White Ivy Summary
Ivy Lin is a thief and a liar–but you’d never know it by looking at her.
Raised outside of Boston, Ivy’s immigrant grandmother relies on Ivy’s mild appearance for cover as she teaches her granddaughter how to pilfer items from yard sales and second-hand shops. Thieving allows Ivy to accumulate the trappings of a suburban teen–and, most importantly, to attract the attention of Gideon Speyer, the golden boy of a wealthy political family. But when Ivy’s mother discovers her trespasses, punishment is swift and Ivy is sent to China, and her dream instantly evaporates.
Years later, Ivy has grown into a poised yet restless young woman, haunted by her conflicting feelings about her upbringing and her family. Back in Boston, when Ivy bumps into Sylvia Speyer, Gideon’s sister, a reconnection with Gideon seems not only inevitable–it feels like fate.
Slowly, Ivy sinks her claws into Gideon and the entire Speyer clan by attending fancy dinners, and weekend getaways to the cape. But just as Ivy is about to have everything she’s ever wanted, a ghost from her past resurfaces, threatening the nearly perfect life she’s worked so hard to build.
Filled with surprising twists and a nuanced exploration of class and race, White Ivy is a glimpse into the dark side of a woman who yearns for success at any cost.
My Review of White Ivy
As I’ve expressed on social media, this book was not what I expected — in the best possible way. I wouldn’t exactly call it a thriller, but White Ivy certainly wasn’t boring. Thanks to the book’s length, the story at the beginning seems quite different from the one at the end, but looking back, the progression is natural and engrossing.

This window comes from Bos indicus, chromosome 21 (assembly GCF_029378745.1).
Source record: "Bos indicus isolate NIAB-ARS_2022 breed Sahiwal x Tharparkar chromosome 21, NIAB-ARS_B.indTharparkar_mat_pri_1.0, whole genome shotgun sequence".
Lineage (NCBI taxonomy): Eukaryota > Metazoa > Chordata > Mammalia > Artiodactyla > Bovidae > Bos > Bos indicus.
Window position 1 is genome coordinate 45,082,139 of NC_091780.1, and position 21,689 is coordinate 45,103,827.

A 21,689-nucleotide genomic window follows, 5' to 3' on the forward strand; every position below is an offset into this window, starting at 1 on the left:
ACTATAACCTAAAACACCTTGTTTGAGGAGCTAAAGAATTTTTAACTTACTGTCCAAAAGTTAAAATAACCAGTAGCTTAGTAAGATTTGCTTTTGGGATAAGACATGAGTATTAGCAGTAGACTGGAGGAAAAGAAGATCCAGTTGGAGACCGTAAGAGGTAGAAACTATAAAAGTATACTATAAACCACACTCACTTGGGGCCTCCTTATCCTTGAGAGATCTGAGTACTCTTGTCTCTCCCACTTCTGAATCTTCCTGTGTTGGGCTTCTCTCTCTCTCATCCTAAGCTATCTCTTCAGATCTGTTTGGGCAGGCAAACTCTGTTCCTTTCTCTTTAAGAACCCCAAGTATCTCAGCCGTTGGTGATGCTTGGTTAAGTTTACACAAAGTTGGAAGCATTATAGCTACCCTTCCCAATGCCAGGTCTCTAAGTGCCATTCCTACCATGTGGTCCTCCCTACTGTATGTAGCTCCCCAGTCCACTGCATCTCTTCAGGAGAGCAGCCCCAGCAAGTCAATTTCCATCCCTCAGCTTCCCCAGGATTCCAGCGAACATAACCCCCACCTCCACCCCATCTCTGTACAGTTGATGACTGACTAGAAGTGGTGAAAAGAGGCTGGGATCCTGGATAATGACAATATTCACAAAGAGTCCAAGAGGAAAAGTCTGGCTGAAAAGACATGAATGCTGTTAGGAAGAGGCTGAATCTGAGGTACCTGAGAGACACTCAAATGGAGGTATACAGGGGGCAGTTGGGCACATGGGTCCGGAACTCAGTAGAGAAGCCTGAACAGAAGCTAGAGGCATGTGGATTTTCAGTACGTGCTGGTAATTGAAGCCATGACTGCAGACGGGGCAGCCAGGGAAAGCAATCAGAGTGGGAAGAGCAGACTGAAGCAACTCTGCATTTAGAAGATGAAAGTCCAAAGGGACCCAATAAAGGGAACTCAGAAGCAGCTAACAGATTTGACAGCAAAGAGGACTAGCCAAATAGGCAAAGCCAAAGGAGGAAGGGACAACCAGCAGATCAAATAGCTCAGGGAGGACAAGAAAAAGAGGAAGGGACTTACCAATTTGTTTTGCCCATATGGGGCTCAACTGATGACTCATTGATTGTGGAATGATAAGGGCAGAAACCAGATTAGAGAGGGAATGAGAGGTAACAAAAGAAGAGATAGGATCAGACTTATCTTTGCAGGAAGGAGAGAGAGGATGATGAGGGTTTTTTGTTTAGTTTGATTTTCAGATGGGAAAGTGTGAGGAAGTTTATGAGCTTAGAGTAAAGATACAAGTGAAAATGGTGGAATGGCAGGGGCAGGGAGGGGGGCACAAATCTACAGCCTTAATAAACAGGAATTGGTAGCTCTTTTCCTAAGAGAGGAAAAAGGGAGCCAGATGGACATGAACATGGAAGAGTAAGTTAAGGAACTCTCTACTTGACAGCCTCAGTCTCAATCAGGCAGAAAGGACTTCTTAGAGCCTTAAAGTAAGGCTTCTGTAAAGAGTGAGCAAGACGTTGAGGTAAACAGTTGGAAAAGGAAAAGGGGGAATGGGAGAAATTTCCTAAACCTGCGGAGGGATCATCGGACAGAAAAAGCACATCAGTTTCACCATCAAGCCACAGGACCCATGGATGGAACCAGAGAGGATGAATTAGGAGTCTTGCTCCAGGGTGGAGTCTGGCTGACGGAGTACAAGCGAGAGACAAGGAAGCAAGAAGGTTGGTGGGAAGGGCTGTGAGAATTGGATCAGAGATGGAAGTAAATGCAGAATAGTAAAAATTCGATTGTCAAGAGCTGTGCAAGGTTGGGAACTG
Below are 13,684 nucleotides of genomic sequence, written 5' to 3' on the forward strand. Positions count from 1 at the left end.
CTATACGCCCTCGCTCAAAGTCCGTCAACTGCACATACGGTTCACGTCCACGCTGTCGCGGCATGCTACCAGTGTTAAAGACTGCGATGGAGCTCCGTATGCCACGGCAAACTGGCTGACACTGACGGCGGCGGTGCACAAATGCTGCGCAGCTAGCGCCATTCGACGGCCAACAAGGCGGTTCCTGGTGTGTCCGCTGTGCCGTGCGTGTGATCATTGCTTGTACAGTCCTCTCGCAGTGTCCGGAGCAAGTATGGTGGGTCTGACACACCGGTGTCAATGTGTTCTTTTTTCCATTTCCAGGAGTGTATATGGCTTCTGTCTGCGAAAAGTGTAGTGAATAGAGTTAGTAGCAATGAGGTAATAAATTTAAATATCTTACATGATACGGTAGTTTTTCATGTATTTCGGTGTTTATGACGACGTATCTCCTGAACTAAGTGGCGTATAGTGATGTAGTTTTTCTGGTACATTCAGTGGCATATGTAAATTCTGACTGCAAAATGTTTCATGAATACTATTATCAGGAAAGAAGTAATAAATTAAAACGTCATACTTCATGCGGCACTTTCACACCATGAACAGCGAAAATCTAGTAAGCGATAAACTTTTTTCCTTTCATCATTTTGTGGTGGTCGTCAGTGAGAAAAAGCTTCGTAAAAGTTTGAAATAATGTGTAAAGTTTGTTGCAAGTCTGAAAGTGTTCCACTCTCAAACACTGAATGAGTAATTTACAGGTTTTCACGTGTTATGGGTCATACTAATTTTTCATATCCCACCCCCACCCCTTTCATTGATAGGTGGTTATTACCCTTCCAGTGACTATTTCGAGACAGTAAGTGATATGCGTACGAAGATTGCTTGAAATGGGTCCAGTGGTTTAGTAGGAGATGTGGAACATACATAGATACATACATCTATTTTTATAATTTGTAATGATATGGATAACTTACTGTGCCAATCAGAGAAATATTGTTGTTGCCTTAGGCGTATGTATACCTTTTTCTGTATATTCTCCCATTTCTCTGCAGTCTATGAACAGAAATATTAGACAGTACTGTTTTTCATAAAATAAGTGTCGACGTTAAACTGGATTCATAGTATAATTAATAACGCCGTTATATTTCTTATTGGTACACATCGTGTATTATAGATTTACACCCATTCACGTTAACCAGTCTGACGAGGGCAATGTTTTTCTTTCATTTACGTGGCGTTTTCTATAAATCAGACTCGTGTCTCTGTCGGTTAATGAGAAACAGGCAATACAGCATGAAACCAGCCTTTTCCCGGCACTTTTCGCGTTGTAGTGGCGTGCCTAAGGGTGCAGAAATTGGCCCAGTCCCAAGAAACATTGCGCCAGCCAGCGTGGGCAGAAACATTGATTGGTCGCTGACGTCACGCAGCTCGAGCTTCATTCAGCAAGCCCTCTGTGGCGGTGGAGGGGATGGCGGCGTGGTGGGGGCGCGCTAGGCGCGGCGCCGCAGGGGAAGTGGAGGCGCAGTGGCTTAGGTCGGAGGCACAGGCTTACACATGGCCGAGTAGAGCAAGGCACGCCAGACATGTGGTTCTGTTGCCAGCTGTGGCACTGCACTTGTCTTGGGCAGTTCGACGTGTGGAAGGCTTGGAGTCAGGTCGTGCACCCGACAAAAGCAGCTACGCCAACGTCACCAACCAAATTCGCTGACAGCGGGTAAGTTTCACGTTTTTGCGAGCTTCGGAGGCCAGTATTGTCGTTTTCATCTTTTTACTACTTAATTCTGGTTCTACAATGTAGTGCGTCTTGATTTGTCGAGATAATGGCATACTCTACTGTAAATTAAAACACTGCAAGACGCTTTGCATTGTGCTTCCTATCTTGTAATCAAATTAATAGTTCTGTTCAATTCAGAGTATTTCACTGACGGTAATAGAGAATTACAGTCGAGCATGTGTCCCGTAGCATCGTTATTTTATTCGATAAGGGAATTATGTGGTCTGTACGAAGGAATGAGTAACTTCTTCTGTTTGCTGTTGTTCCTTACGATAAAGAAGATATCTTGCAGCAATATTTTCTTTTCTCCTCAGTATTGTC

I love a story with morally-ambiguous characters. I love even more a story in which you can actually identify with the morally-ambiguous characters, and then be a little bit surprised at yourself for doing so. And this book is full of ‘em. I’m glad this book was as thick as it was, because we get such rich backstories that never felt rushed or overlooked to me.
If you’re looking for a book with a happy ending, you might want to come back to this one later, because it certainly isn’t happy. I wouldn’t say the ending is sad either though — in fact, the characters get what they deserve, which I think is the most satisfying ending of them all. I was a bit stunned at where the book leaves us, but after the initial shock (I was listening on audiobook and hadn’t realized I was on the last chapter, HA), I really admired Yang’s restraint. She could have gone further, but I think a lot of authors tend to wear their readers out doing this, and things feel more like they slow to a stop rather than end on a high note. I much prefer the latter.
The second half of the book gives off a lot of the same vibes as The Secret History, so perhaps that is an incentive for fans of that particular read. Not sure that everyone would agree with me that what Yang does here actually counts as genre-switching, but I think we need a stronger phrase than “plot twist” to describe the most dramatic scene of the book. Personally, I’ve found that books rarely manage to pull off genre-switches, as it is a fairly ambitious move. But in White Ivy I thought it was wonderful and smooth; the reader sinks into change along with Ivy, and nothing feels too sudden. I’m not going to go into it any further, because I think we would be wandering into Spoiler Territory, but send me a message if you’d like to discuss more.
I didn’t find much I wanted to critique, but one thing did end up standing out. (Although that might change after talking it over a little with others.) For books with twists, I often like to look back and find the hints that were dropped along the way — I think a lot of us appreciate the re-reading of a book just for this purpose — but there was one twist in particular nearing the end of the book that I couldn’t seem to justify. Maybe it’s just the writer in me that is being nit-picky about it, and honestly, it wasn’t a big deal compared to how good the rest of the book was.
Overall, yes, White Ivy was worth the hype in my opinion.
Thank you to libro.fm & Simon and Schuster for my copy of White Ivy by Susie Yang. As always — this did not affect my review in any way.